The latest memorandum further displays the strengthening of ties between Qatar and Turkey.
Qatar and Turkey have joined efforts in addressing human rights issues under a new memorandum of understanding, Doha’s state news agency (QNA) reported on Saturday.
The new agreement was signed between Qatar’s National Human Rights Committee (NHRC) and its Turkish counterpart in Doha.
According to QNA, the cooperation entails the exchange of expertise in the human rights field, initiatives, practices, and ways to promote the protection of human rights in both countries.
Doha and Ankara will also hold joint discussions over laws in Qatar and Turkey in order to contribute to human rights, in an effort to strengthen “the national legislative framework for the participants in accordance with international agreements”.
The move comes after Qatar stepped in to help Turkey as it struggled with a devastating natural disaster that left more than 50,000 people dead.
On February 6, Turkey was struck with two earthquakes that also devastated northern Syria, leaving hundreds of thousands homeless in both countries.
Qatar was quick to gather aid and dispatch a search and rescue team to Turkey as part of an air bridge launched per instructions by the amir.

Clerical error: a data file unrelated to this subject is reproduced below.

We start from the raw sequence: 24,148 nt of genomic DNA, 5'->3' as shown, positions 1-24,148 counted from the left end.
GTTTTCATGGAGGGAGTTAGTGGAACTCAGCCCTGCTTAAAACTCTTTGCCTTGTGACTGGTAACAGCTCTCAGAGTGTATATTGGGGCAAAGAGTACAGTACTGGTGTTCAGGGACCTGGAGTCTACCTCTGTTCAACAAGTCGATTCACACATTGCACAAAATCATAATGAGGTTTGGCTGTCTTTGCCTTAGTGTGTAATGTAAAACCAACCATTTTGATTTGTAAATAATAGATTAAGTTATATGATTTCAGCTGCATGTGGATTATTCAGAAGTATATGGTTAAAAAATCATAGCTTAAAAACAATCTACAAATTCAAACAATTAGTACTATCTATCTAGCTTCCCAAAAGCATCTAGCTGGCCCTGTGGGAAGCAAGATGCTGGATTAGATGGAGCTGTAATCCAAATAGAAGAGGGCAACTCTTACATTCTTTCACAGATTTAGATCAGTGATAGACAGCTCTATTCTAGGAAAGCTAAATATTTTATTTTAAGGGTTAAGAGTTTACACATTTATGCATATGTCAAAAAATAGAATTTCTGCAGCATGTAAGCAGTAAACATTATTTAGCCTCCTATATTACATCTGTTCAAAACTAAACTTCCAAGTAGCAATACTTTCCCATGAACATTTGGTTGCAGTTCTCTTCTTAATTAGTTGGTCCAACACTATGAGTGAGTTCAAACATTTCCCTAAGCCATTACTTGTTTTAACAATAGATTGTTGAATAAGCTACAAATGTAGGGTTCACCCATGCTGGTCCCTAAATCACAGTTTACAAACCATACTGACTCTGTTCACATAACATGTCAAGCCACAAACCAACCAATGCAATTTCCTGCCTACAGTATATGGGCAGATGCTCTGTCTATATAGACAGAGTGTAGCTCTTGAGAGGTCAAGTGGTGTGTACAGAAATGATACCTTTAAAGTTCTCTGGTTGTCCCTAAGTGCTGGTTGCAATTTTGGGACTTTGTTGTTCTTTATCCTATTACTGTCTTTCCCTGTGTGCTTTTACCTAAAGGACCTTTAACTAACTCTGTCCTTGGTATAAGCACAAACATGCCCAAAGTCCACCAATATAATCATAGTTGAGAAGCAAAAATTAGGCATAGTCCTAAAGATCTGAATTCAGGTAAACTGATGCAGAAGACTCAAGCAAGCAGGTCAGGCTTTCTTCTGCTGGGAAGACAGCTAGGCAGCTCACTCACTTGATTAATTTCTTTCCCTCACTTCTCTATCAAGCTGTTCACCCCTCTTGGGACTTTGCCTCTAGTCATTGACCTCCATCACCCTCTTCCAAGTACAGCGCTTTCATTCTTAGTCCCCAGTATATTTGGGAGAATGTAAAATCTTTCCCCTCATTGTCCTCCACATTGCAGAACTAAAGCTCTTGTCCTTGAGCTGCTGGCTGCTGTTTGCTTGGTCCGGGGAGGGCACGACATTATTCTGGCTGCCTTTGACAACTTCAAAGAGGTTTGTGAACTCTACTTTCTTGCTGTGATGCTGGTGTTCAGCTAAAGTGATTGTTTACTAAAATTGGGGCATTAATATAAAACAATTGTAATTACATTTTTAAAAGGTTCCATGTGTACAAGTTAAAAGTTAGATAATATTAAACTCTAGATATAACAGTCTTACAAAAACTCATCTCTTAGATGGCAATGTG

To date, at least 40 flights have flown out to deliver assistance to the earthquake-hit country and the Gulf state is also in the process of sending some 10,000 mobile homes that housed football fans during the 2022 FIFA World Cup.
Qatar’s charities also continue to work on the ground to assist with humanitarian efforts in northern Syria, where more than 1,300,000 people have been helped so far.
Qatar and Turkey also cooperated in the aftermath of the Taliban’s takeover of Kabul in August 2021 with both countries stepping in to ensure Afghanistan’s airports return to full operations.
In Libya, Qatar and Turkey partnered to help release seven Turkish civilians who were held by Libyan General Khalifa Haftar’s forces.
Ankara was also quick to stand by Doha at the height of the 2017 GCC crisis, which saw Saudi Arabia, Bahrain, the UAE and Egypt impose an illegal air, land and sea blockade on Doha.
During the region’s worst diplomatic dispute, Turkey sent some of its military personnel to Qatar, and Turkish products filled supermarket shelves in the Gulf state.